Friday, 21 November 2014

Do nurse staffing levels influence patient outcomes?

Roger Watson, Editor-in-Chief

As much as I would like it to be, the relationship between nurse staffing and patient outcomes is not clear. A recent article from an Australian study by Winton et al. (2014) titled ‘The relationship between nurse staffing and inpatient complications’ and published in JAN cites methodological problems as one reason. Of course, this is a difficult area to investigate. It would be hard envisage clinical trials which compared nursing care with no nursing care  — which I imagine would easily demonstrate the value of nursing per se — and the situation is further complicated by definitions of nursing (RNs versus unqualified assistants) and the various levels of skill mix that can be implemented. It is even further complicated by the myriad outcomes and patient complications that could be selected as comparative measures. Nevertheless, this area merits investigation as arguments about staffing levels and skill mix are common, and those who hold healthcare budgets need to know how to spend their money (often it is our money) wisely. Insufficient nursing care may lead to expensive complications but unnecessary spending on nursing staff may waste valuable resources.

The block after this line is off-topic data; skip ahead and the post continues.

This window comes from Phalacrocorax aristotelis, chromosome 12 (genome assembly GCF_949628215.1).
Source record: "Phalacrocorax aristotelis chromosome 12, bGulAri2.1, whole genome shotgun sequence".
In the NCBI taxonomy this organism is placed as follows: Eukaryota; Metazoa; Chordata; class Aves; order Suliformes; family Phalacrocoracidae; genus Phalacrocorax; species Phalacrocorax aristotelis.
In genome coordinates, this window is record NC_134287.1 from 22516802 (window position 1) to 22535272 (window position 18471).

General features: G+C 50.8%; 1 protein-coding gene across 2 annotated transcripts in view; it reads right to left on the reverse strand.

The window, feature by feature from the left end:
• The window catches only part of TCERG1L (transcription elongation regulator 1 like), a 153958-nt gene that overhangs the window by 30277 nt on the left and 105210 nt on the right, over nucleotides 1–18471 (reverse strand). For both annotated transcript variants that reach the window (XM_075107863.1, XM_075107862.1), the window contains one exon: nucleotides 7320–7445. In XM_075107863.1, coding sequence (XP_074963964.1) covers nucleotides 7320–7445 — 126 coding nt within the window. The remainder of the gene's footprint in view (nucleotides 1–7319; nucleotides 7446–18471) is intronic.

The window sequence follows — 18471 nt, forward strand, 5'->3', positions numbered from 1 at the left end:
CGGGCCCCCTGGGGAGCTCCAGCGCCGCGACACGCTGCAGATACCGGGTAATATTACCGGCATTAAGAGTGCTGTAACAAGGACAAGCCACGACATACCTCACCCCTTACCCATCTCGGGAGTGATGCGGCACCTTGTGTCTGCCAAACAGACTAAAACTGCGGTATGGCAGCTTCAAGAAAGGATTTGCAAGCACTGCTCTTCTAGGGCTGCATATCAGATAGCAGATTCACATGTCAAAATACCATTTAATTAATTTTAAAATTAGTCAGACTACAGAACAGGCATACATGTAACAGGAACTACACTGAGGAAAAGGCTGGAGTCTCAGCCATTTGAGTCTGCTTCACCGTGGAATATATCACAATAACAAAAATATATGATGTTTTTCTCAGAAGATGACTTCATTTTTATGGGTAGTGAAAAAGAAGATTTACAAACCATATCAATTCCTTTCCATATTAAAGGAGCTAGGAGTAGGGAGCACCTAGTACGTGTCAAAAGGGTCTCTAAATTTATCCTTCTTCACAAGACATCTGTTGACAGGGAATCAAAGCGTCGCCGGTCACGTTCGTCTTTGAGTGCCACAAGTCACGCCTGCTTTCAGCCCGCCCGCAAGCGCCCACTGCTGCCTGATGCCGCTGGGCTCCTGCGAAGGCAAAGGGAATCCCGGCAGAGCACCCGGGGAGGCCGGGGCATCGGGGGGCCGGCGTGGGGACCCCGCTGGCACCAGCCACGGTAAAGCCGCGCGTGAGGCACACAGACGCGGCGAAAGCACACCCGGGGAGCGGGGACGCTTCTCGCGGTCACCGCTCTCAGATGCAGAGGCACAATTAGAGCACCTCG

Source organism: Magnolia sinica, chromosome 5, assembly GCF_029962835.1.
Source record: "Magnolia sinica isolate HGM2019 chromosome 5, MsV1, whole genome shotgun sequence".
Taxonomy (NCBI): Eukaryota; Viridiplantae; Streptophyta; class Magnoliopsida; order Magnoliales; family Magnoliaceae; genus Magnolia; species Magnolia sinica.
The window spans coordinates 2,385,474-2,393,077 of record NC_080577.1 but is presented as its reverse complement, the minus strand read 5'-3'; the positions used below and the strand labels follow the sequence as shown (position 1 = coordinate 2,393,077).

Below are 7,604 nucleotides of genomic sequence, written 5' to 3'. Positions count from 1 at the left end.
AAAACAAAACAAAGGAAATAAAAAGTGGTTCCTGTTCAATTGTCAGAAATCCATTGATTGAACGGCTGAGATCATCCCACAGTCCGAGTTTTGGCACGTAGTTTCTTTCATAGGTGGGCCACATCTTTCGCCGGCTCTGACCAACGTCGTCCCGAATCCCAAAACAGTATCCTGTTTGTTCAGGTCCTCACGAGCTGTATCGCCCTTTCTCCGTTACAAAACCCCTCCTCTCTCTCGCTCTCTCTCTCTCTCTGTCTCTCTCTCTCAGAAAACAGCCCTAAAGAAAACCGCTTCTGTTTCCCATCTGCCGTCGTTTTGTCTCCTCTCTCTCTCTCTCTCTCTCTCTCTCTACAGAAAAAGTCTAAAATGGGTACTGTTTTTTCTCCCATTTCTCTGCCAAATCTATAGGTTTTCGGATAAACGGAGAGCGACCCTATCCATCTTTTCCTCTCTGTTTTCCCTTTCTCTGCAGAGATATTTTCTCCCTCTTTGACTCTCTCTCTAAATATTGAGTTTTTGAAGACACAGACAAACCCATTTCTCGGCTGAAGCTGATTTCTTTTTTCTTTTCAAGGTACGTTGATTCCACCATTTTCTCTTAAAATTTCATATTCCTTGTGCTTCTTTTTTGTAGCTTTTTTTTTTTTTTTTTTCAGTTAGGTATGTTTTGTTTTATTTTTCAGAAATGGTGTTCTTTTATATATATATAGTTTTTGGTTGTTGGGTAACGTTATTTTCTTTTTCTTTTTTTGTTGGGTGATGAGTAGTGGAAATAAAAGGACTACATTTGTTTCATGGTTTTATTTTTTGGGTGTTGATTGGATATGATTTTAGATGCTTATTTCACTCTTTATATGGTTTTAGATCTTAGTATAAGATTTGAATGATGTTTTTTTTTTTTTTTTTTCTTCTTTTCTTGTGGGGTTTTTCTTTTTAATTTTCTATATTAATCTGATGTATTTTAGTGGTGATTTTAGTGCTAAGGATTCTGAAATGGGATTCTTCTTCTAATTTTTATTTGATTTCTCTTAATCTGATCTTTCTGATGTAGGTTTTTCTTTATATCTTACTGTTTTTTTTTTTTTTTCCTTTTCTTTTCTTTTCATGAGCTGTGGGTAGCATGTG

The article by Winton et al. (2014) compared 256,984 hospitalizations with and without complications against staffing levels in a retrospective longitudinal study and found that the pattern was not consistent. Specifically, they said: ‘our results did not support the widely held assumption that improved nurse staffing levels are associated with decreased patient complication rates.’ Clearly, further investigation is required.


Reference

Winton LW, Bremner AP, Geelhoeld E, Finn J (2014) The relationship between nursestaffing and inpatient complications Journal of Advanced Nursing doi: 10.1111/jan.12572

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